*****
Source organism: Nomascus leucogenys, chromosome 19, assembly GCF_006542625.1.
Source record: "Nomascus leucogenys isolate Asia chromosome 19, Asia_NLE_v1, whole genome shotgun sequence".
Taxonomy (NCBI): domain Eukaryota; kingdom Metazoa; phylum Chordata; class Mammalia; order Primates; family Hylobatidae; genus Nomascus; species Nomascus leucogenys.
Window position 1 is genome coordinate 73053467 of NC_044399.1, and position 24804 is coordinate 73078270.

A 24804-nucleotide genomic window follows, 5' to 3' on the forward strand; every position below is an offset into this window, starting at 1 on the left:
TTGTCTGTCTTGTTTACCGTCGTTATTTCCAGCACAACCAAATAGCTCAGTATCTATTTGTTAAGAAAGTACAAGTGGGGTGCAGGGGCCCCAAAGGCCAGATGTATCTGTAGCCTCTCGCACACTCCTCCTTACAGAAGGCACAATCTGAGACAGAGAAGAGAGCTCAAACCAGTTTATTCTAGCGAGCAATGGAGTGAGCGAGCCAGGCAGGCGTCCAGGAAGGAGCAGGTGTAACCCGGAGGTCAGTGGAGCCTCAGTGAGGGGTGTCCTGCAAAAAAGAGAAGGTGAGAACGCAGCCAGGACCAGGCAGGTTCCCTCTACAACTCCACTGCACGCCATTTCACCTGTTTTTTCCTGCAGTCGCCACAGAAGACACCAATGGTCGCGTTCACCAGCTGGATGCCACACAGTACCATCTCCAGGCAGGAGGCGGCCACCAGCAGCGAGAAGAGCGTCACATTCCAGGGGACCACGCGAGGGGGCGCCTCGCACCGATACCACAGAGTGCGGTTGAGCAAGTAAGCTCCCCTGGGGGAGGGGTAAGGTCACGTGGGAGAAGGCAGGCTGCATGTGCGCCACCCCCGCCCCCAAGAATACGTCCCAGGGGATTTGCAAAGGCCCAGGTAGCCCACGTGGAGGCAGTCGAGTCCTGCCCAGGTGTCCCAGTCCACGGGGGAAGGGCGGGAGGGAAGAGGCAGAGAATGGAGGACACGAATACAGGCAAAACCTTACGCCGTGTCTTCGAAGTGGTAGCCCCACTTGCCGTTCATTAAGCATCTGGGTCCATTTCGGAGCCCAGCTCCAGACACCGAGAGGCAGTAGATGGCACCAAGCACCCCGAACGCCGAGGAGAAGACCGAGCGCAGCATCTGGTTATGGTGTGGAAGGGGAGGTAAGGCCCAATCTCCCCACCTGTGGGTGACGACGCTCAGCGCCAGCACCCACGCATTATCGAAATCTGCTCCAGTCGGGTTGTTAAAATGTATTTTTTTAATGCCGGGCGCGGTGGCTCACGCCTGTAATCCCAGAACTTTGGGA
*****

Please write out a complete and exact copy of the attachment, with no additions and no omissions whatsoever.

Source organism: Nomascus leucogenys, chromosome 19, assembly GCF_006542625.1.
Source record: "Nomascus leucogenys isolate Asia chromosome 19, Asia_NLE_v1, whole genome shotgun sequence".
Taxonomy (NCBI): domain Eukaryota; kingdom Metazoa; phylum Chordata; class Mammalia; order Primates; family Hylobatidae; genus Nomascus; species Nomascus leucogenys.
Window position 1 is genome coordinate 73053467 of NC_044399.1, and position 24804 is coordinate 73078270.

A 24804-nucleotide genomic window follows, 5' to 3' on the forward strand; every position below is an offset into this window, starting at 1 on the left:
TTGTCTGTCTTGTTTACCGTCGTTATTTCCAGCACAACCAAATAGCTCAGTATCTATTTGTTAAGAAAGTACAAGTGGGGTGCAGGGGCCCCAAAGGCCAGATGTATCTGTAGCCTCTCGCACACTCCTCCTTACAGAAGGCACAATCTGAGACAGAGAAGAGAGCTCAAACCAGTTTATTCTAGCGAGCAATGGAGTGAGCGAGCCAGGCAGGCGTCCAGGAAGGAGCAGGTGTAACCCGGAGGTCAGTGGAGCCTCAGTGAGGGGTGTCCTGCAAAAAAGAGAAGGTGAGAACGCAGCCAGGACCAGGCAGGTTCCCTCTACAACTCCACTGCACGCCATTTCACCTGTTTTTTCCTGCAGTCGCCACAGAAGACACCAATGGTCGCGTTCACCAGCTGGATGCCACACAGTACCATCTCCAGGCAGGAGGCGGCCACCAGCAGCGAGAAGAGCGTCACATTCCAGGGGACCACGCGAGGGGGCGCCTCGCACCGATACCACAGAGTGCGGTTGAGCAAGTAAGCTCCCCTGGGGGAGGGGTAAGGTCACGTGGGAGAAGGCAGGCTGCATGTGCGCCACCCCCGCCCCCAAGAATACGTCCCAGGGGATTTGCAAAGGCCCAGGTAGCCCACGTGGAGGCAGTCGAGTCCTGCCCAGGTGTCCCAGTCCACGGGGGAAGGGCGGGAGGGAAGAGGCAGAGAATGGAGGACACGAATACAGGCAAAACCTTACGCCGTGTCTTCGAAGTGGTAGCCCCACTTGCCGTTCATTAAGCATCTGGGTCCATTTCGGAGCCCAGCTCCAGACACCGAGAGGCAGTAGATGGCACCAAGCACCCCGAACGCCGAGGAGAAGACCGAGCGCAGCATCTGGTTATGGTGTGGAAGGGGAGGTAAGGCCCAATCTCCCCACCTGTGGGTGACGACGCTCAGCGCCAGCACCCACGCATTATCGAAATCTGCTCCAGTCGGGTTGTTAAAATGTATTTTTTTAATGCCGGGCGCGGTGGCTCACGCCTGTAATCCCAGAACTTTGGGA